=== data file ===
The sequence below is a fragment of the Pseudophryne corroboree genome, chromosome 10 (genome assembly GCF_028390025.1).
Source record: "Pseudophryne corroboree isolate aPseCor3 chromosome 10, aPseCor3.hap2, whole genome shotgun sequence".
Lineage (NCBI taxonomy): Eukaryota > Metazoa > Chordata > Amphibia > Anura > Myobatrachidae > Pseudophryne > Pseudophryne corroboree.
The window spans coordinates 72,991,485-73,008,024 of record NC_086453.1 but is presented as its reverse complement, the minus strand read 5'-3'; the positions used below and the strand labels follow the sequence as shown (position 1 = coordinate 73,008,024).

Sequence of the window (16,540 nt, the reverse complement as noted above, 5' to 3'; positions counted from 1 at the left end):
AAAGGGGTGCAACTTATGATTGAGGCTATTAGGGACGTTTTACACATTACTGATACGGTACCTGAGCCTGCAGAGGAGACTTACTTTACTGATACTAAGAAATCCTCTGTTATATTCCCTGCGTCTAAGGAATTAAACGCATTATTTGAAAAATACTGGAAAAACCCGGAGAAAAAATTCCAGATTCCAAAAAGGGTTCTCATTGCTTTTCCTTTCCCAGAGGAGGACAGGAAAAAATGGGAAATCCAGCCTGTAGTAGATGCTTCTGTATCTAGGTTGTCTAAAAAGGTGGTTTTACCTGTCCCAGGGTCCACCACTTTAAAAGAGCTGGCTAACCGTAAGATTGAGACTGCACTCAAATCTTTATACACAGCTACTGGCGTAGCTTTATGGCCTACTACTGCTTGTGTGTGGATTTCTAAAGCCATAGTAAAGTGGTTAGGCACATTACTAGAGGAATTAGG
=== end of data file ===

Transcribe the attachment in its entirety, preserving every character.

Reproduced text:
The sequence below is a fragment of the Pseudophryne corroboree genome, chromosome 10 (genome assembly GCF_028390025.1).
Source record: "Pseudophryne corroboree isolate aPseCor3 chromosome 10, aPseCor3.hap2, whole genome shotgun sequence".
Lineage (NCBI taxonomy): Eukaryota > Metazoa > Chordata > Amphibia > Anura > Myobatrachidae > Pseudophryne > Pseudophryne corroboree.
The window spans coordinates 72,991,485-73,008,024 of record NC_086453.1 but is presented as its reverse complement, the minus strand read 5'-3'; the positions used below and the strand labels follow the sequence as shown (position 1 = coordinate 73,008,024).

Sequence of the window (16,540 nt, the reverse complement as noted above, 5' to 3'; positions counted from 1 at the left end):
AAAGGGGTGCAACTTATGATTGAGGCTATTAGGGACGTTTTACACATTACTGATACGGTACCTGAGCCTGCAGAGGAGACTTACTTTACTGATACTAAGAAATCCTCTGTTATATTCCCTGCGTCTAAGGAATTAAACGCATTATTTGAAAAATACTGGAAAAACCCGGAGAAAAAATTCCAGATTCCAAAAAGGGTTCTCATTGCTTTTCCTTTCCCAGAGGAGGACAGGAAAAAATGGGAAATCCAGCCTGTAGTAGATGCTTCTGTATCTAGGTTGTCTAAAAAGGTGGTTTTACCTGTCCCAGGGTCCACCACTTTAAAAGAGCTGGCTAACCGTAAGATTGAGACTGCACTCAAATCTTTATACACAGCTACTGGCGTAGCTTTATGGCCTACTACTGCTTGTGTGTGGATTTCTAAAGCCATAGTAAAGTGGTTAGGCACATTACTAGAGGAATTAGG